Caution: Possible rambling article written after work ahead:
When I was at Axia, learning to trade in the Futures space, my mentor Reg [Rich Bailey] said something to me that didn’t quite register at the time. He said that the way you trade now won’t necessarily end up being the way you trade in the future, or words to that effect. At the time I was a raw newbie; a chart-following guy looking for simplistic reversals and swings and not realising until a while afterwards that this approach wasn’t for me at all.
As many of the people who are reading this (my family and friends especially) will know, I have autism and attention deficit disorder. I need to be mentally occupied at all times, but by the same token, being around people in an enclosed space for a long period of time is physically and mentally tiring for me. When working on the course, I found very quickly that the pace of thin markets such as the FDAX suited me, my personality and my attention span. I can’t bear the thought of waiting all day for a small opportunity and locking on to order flow makes me feel busy even at times when the market is printing. To that end, I was able to grind out reasonable results more often than not by looking for small momentum shifts within the ladder. It didn’t occur to me at the time that this perhaps could have been the ‘edge’ I was looking for. I made (and still do) a lot of round turns, but there’s nothing inherently wrong with doing that; the commissions are your own cross to bear and nobody else’s, and you need to take ownership of them – though this is contrary to what you’ll read in many places on the Internet; they may ‘hurt’ your end result but there’s no point in fighting against what suits you for the purposes of a perceived benefit of playing in someone else’s position because it’ll never work.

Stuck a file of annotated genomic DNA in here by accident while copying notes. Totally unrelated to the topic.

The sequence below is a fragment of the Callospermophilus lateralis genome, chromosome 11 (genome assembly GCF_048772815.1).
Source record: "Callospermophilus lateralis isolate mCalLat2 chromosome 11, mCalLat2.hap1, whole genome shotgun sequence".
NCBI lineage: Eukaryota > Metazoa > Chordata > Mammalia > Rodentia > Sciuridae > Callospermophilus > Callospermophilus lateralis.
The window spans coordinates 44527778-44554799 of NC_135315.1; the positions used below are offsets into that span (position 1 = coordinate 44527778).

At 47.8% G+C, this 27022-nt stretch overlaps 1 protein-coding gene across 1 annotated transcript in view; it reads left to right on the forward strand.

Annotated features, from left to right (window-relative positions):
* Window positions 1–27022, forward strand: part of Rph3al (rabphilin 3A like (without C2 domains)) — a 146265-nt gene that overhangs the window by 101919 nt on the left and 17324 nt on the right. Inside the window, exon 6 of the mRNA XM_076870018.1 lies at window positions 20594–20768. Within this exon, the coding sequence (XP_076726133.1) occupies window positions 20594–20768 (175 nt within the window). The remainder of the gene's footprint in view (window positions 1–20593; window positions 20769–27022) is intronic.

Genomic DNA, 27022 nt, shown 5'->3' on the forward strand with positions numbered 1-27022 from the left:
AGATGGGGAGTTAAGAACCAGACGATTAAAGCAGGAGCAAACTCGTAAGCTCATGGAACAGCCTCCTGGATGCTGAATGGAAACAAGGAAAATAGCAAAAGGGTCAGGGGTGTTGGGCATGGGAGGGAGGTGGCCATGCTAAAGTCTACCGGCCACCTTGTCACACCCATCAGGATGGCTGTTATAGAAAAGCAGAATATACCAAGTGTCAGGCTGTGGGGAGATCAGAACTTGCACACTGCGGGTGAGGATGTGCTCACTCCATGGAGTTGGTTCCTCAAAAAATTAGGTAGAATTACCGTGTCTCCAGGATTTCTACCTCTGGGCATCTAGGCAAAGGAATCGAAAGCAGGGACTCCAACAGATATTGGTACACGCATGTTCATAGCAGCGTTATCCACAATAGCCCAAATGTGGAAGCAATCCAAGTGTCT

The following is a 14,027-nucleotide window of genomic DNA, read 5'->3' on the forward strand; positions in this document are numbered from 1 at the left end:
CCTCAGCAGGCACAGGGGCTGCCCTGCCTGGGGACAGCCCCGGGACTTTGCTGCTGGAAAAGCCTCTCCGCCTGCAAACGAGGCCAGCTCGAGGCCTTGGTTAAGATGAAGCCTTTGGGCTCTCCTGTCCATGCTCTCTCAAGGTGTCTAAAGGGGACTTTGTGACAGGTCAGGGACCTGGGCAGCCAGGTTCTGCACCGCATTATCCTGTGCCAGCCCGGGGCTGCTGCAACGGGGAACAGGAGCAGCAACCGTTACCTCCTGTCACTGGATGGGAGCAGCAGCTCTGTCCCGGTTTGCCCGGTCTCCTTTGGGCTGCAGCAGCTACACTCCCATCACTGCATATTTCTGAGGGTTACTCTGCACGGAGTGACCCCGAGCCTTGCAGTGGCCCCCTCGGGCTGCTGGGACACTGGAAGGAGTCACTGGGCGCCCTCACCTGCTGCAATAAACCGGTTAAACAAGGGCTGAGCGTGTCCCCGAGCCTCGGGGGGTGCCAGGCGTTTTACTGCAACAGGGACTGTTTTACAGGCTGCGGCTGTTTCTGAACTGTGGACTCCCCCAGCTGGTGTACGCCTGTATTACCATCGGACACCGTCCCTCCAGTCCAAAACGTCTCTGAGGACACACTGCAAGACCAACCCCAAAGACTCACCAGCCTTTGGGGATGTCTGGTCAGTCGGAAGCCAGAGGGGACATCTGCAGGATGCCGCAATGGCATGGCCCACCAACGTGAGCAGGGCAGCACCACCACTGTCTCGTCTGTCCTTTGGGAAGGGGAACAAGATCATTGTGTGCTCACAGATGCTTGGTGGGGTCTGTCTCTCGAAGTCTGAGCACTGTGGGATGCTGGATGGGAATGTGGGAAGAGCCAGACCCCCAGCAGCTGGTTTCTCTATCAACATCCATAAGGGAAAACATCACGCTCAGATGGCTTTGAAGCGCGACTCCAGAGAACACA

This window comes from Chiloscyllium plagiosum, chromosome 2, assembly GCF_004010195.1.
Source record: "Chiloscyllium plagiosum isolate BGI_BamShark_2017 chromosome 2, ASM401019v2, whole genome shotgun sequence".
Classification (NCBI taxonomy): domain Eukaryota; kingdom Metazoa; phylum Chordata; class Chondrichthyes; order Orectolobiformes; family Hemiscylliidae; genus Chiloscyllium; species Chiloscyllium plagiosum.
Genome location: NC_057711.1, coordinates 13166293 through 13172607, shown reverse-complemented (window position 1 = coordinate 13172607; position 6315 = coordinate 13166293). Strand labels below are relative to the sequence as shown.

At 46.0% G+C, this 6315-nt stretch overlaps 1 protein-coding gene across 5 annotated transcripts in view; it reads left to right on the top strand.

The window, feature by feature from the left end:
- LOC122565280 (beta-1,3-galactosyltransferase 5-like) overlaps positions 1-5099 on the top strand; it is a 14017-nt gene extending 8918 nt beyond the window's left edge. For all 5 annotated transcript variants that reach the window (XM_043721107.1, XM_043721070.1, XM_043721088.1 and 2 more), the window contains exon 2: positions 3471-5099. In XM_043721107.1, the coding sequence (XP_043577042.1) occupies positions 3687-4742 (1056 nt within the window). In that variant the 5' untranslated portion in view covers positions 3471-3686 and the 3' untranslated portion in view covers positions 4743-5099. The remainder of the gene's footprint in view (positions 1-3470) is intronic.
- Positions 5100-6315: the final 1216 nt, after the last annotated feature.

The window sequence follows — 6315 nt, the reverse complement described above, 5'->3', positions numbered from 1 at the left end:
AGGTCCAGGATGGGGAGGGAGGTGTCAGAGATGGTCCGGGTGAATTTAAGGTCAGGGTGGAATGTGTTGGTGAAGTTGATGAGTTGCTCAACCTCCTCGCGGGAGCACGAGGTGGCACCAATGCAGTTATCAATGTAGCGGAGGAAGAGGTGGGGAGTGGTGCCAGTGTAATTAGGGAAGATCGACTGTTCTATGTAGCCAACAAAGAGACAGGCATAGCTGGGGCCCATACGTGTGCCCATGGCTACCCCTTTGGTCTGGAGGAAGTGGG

I have a working knowledge of technical analysis (as you’ll see from my Twitter postings and other articles) but it’s not what I’m about and it’s not necessarily what I enjoy doing every day. I guess the point I’m driving at (badly) here is that you need to find your niche and get the most out of it.